more of the reasons listed     below:
--   The lease had expired       or would   expire     within   6 months   of
     the review date.
--   The lease contract      was for maintenance,     service,    or a
     rate-controlled    activity    such as telephone     service   that
     did not involve    the leasing    of equipment.
--   The lease   had already     been bought    out.
--   The lease was a straight     rental lease and thus did not
     contain   an assignable  purchase option  that would be
     necessary   under the Army's lease refinance    program.
The contractor's     analyses    indicated    that the remaining        164
lease contract    actions    valued at $40 million,        or 13 percent
of the total,    may be refinanceable.          The contractor
classified    51 of these,    valued at $3.7 million,         as priority
leases for refinancing.         This determination      was made based
on a number of factors,       including    the type of equipment
involved   and its location.
In addition,     the contractor      identified     several   large leases
that were not recorded        in the DOD-wide lease data base.
The Army is currently       attempting       to renegotiate     these
leases.      Army officials     told us that they have already
renegotiated     one lease for telecommunication            equipment,
resulting     in a $1.3 million      annual savings.
LEASES AT OTHER DOD COMPONENTS
Our analysis     regarding   whether other military            components
could pool and refinance       existing      leases to reduce lease
costs is in its initial       stages.       We have, however,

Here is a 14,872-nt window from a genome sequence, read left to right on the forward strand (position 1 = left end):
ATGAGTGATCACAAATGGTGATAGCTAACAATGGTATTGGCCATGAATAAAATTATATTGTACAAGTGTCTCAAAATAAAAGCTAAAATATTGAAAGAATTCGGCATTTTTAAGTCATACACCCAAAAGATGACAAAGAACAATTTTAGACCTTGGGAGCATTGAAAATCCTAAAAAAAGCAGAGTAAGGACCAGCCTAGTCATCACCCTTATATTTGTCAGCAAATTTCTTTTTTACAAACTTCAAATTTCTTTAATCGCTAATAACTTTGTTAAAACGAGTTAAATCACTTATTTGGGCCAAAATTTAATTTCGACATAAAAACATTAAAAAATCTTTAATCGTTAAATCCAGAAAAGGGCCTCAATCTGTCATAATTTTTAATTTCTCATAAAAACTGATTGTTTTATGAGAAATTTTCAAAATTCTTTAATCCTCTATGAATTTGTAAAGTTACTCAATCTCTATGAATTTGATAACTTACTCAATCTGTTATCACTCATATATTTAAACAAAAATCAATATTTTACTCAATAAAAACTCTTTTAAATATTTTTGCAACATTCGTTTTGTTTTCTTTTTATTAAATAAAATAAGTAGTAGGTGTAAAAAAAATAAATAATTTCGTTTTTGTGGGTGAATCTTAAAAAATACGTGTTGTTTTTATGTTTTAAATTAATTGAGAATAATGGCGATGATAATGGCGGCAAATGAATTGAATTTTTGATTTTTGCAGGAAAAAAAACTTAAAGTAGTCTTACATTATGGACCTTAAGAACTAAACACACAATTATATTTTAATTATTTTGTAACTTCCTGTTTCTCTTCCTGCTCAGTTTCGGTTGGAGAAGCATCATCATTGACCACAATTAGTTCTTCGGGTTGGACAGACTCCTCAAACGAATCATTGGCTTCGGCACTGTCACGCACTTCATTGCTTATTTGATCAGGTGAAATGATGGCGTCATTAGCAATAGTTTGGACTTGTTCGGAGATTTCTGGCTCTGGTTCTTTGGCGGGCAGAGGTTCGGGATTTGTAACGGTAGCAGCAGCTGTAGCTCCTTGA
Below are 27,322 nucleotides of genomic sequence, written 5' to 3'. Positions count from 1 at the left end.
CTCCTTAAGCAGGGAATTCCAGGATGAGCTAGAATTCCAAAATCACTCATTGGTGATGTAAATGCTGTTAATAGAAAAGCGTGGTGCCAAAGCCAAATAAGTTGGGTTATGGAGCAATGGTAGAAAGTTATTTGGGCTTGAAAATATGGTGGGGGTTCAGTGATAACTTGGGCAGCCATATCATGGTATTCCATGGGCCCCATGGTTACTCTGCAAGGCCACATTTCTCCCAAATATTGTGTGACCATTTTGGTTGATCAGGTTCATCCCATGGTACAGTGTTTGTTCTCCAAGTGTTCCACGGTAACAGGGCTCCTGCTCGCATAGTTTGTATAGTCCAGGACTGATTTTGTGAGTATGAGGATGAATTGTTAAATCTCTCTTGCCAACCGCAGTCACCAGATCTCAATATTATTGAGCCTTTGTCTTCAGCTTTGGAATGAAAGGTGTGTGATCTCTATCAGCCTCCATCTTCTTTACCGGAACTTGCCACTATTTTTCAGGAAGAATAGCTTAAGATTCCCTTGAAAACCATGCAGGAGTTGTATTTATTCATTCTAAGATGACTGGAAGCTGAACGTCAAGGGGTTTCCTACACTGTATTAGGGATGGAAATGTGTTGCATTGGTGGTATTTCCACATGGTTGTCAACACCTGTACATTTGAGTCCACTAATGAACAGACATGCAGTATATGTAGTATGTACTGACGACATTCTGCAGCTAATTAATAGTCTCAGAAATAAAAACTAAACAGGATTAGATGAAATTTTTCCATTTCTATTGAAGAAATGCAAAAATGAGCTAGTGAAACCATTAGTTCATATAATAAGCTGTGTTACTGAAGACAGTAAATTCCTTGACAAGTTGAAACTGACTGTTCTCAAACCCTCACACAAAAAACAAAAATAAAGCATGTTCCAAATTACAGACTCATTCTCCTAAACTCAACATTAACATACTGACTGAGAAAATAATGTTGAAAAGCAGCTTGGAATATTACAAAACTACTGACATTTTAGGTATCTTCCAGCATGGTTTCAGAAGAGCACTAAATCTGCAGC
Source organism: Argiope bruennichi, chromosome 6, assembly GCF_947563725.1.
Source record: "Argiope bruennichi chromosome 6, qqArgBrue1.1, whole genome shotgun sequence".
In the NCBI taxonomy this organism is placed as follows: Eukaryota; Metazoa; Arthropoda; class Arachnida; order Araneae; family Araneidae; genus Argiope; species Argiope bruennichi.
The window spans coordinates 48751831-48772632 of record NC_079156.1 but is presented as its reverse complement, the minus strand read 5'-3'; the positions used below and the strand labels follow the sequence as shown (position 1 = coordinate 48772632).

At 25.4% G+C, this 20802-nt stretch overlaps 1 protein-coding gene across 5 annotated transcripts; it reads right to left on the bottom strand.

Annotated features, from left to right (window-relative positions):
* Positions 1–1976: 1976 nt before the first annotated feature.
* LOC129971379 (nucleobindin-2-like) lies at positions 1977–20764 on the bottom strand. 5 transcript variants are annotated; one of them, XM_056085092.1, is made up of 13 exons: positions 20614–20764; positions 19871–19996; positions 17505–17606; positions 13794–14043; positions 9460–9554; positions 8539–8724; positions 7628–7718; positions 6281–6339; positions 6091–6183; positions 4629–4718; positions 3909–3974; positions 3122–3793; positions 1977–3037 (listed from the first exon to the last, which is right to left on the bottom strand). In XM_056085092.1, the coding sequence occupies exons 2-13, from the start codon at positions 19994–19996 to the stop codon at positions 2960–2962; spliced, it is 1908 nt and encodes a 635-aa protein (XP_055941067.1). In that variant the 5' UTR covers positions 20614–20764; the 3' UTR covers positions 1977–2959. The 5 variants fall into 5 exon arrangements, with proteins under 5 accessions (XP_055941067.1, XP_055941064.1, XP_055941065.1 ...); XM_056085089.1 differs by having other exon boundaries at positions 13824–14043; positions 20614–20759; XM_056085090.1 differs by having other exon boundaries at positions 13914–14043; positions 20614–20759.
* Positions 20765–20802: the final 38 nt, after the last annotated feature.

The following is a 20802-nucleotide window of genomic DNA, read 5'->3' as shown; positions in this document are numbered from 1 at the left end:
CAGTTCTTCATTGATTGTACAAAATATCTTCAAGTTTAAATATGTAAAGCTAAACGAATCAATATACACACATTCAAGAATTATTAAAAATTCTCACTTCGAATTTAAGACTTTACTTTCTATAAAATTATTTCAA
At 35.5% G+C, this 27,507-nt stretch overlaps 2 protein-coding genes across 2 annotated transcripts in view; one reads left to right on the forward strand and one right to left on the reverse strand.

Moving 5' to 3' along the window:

determined    that currently     the Army is the only military
activity   with a major lease refinancing              program.     As shown
in table   1, the Navy, the Air Force, and the Defense
Logistics    Agency reported     having 711 equipment           leases
totaling   almost $230 million        during    fiscal     year 1988.
These represent      about 45 percent       of DOD's equipment
leases.
We are continuing    our evaluation     of the Army's program to
reduce equipment   leasing   costs by refinancing     existing
leases through third-party      investors.    We will  also assess
4
B-235188


the   potential    of expanding       this   program   to the   Navy and the
Air   Force.


As agreed with your office,         we did not obtain official
agency comments on a draft         of this report;    however, we did
discuss    these matters     with agency officials.      Also, unless
you publicly       announce its contents   earlier,    we plan no
further    distribution     of this report   until   30 days from the
date of this letter.         At that time,   we will   send copies to
the Director       of the Office   of Management and Budget, the
Secretary     of Defense, the Secretary     of the Army, and other
interested      parties.   We will   make copies available     to
others upon request.
Please contact     me at 275-9454 if you or your staff      have any
questions    concerning  this briefing    report.    Other major
contributors     to this report  are listed     in appendix I.
Sincerely     yours,




Systems       and Audit   Oversight




5
APPENDIX   I                                                       APPENDIX I

                   MAJOR CONTRIBUTORS TO THIS REPORT
ACCOUNTING AND FINANCIAL MANAGEMENTDIVISION,            WASHINGTON, D.C.

eelanchthon
 rnst F. Stockel,  Assistant   Director,
             W. Mench, Assistant     Director
                                              (202)   697-0816

1 arold P. Santarelli,       Senior Accountant-in-Charge
  earline    Crosland,   Staff Accountant
6 iane    L. Williams,   Staff   Accountant
$ames F. Loschiavo,       Senior ADP Computer Specialist